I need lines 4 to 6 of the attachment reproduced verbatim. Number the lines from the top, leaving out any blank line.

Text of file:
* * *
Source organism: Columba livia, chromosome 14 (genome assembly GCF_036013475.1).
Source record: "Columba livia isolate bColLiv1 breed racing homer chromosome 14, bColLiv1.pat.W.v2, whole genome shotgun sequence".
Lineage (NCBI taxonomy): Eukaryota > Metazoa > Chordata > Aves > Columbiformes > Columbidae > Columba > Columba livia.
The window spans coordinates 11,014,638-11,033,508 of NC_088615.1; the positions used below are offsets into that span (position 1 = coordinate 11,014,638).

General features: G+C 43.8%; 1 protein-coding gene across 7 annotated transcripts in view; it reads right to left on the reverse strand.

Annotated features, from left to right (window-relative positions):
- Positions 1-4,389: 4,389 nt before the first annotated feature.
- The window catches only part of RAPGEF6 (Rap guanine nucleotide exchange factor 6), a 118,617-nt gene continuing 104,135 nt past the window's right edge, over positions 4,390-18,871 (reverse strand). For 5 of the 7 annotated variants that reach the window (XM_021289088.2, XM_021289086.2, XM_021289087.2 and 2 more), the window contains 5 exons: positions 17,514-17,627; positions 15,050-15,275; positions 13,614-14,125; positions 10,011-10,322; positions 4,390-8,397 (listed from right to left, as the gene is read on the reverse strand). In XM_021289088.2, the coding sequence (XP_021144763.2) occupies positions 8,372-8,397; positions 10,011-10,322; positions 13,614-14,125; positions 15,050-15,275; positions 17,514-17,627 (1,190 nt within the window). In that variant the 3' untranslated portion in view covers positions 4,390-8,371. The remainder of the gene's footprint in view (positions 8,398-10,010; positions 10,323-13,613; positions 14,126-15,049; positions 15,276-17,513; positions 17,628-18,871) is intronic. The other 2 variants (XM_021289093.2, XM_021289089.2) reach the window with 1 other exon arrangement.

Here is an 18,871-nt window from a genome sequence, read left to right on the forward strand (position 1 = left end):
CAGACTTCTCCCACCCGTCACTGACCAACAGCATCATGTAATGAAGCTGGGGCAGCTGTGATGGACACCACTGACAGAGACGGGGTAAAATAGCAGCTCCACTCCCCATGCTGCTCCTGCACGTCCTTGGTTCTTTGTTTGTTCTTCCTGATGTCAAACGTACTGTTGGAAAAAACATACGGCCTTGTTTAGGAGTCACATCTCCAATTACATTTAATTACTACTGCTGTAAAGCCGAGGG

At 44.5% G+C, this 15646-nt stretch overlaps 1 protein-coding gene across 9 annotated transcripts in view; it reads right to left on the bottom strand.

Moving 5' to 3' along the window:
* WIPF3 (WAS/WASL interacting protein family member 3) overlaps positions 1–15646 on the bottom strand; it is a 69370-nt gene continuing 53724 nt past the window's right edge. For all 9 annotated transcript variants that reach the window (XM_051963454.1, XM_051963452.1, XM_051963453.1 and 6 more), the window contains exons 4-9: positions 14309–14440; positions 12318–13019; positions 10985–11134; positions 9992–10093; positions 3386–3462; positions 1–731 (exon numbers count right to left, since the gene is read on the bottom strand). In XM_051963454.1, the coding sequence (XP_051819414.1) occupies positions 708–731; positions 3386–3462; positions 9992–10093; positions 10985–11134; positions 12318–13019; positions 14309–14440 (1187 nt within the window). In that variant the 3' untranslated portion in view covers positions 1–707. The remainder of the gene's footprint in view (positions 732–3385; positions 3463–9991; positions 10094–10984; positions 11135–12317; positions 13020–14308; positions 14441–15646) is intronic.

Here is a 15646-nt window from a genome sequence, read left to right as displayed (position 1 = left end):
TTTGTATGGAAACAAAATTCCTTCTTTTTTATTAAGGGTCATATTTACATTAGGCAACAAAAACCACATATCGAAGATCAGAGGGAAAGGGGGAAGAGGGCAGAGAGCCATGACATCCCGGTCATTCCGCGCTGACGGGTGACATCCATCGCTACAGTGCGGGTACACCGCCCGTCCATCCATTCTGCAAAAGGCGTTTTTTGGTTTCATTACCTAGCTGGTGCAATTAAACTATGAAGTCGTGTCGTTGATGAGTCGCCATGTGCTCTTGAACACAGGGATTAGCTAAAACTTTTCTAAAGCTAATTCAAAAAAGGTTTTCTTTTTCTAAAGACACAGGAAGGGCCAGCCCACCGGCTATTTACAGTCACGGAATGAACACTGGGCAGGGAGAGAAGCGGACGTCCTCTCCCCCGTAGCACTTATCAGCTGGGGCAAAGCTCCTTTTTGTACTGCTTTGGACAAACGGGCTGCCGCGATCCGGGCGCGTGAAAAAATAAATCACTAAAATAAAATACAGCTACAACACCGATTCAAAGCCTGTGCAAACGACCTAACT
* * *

The window spans coordinates 11,014,638-11,033,508 of NC_088615.1; the positions used below are offsets into that span (position 1 = coordinate 11,014,638).

General features: G+C 43.8%; 1 protein-coding gene across 7 annotated transcripts in view; it reads right to left on the reverse strand.

Annotated features, from left to right (window-relative positions):